The paper pointed to medical costs as the main cause of the increase, saying that "health care and nursing homes cost the government more than Social Security payments for seniors age 65 and older" for the first time last year. This rise in costs of senior benefits comes at a time when the senior population has remained constant. However, the first baby boomers will turn 65 and qualify for Medicare starting in 2011, which will cause a spike in the number of seniors.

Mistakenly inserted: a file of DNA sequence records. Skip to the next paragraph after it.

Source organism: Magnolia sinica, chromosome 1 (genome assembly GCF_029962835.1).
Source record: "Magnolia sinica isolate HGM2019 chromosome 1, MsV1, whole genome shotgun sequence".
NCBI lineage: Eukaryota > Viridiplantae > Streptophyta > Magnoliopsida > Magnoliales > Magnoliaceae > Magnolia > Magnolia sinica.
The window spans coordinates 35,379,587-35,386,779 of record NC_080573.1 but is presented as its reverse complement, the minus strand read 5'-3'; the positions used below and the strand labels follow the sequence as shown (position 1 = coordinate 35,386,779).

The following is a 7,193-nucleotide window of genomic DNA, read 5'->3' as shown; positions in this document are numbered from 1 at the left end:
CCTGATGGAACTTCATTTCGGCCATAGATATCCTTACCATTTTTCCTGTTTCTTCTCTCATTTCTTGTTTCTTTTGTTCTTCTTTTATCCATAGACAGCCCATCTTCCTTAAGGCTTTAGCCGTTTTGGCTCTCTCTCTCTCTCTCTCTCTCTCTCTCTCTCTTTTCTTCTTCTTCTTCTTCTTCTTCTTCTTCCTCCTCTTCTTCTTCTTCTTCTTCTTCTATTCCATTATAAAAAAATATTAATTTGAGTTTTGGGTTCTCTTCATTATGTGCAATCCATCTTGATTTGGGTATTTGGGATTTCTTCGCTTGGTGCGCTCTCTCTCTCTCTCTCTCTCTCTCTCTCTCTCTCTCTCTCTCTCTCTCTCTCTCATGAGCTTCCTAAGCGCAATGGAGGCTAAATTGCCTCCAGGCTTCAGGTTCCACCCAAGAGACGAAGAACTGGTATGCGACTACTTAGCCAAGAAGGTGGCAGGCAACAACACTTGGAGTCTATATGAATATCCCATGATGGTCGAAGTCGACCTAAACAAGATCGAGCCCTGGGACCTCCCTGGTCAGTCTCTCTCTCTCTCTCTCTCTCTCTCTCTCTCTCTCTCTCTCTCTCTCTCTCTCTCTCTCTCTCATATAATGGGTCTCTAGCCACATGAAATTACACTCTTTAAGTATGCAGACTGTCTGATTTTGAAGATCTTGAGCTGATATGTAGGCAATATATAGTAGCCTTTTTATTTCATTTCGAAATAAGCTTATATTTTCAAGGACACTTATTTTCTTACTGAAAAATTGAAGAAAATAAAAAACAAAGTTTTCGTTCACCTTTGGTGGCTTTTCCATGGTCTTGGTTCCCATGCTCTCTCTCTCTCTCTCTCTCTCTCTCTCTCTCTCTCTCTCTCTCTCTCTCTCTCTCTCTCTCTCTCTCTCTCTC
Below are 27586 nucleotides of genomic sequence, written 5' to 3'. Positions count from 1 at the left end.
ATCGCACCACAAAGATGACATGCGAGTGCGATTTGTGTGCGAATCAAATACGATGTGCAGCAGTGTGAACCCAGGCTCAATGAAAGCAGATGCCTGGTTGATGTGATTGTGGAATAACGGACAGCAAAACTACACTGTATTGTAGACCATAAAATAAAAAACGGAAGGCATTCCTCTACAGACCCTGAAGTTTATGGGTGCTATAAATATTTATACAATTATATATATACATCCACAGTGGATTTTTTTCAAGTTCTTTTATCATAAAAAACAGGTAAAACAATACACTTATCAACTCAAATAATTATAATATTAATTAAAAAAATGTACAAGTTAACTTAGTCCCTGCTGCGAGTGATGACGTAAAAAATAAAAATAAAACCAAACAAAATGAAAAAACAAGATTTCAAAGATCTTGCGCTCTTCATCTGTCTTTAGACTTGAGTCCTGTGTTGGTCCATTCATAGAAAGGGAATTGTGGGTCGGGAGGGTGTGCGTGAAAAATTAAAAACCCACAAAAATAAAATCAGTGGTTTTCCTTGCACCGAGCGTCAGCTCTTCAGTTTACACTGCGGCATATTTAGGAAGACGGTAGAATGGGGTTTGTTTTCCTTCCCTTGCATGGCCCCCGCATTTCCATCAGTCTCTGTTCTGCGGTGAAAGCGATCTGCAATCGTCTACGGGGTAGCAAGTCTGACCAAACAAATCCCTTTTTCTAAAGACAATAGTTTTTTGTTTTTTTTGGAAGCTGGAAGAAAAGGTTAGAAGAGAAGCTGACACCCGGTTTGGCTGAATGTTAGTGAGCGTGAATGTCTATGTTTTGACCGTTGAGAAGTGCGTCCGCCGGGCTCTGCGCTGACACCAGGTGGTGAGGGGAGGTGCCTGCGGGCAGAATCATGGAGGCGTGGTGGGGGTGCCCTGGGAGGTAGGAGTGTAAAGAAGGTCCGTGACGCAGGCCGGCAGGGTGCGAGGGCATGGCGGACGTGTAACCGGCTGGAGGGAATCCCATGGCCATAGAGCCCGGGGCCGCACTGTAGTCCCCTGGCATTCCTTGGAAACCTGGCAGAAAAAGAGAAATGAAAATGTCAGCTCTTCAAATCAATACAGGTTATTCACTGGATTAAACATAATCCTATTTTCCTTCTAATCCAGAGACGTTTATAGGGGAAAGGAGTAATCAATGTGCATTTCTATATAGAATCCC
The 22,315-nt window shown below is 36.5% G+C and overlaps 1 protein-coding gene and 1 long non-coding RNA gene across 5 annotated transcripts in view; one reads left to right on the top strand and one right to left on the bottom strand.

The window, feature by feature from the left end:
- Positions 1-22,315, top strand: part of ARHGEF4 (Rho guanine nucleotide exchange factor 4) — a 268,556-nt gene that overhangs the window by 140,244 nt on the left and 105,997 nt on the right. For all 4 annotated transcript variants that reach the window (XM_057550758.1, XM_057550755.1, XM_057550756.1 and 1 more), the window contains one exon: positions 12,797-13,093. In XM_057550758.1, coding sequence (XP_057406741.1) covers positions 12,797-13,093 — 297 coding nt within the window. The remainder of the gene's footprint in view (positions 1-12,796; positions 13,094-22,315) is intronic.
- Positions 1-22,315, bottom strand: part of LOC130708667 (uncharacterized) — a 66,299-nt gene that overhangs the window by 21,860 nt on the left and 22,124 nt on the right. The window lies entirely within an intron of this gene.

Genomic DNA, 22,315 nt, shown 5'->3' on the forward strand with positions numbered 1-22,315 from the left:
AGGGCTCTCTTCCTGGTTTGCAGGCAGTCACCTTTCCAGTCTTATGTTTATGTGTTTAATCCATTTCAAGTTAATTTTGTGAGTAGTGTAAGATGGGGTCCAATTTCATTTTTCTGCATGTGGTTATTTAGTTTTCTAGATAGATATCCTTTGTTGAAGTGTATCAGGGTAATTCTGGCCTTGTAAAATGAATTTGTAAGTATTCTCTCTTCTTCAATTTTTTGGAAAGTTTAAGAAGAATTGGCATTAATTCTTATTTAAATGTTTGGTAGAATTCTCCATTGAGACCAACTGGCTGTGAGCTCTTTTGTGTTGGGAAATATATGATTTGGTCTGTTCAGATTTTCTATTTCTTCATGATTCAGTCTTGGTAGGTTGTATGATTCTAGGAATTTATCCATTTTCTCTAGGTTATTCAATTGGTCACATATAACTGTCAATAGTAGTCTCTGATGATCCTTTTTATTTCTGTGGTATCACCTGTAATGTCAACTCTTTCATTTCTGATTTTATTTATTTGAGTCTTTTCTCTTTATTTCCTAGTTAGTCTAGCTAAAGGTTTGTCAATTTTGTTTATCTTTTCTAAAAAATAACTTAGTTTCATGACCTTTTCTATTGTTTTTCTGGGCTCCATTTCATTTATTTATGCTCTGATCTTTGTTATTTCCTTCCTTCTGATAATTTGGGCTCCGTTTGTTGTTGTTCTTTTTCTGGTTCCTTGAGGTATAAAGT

The USA Today analysis found that "Medicare experienced the most explosive growth from 2000 to 2007," with the Medicare prescription-drug benefit accounting for a quarter of the increase in Medicare costs. It also found that 35 percent of the federal budget goes to senior benefit costs, up from 32 percent in 2004. (Cauchon, USA Today, 2/14/08)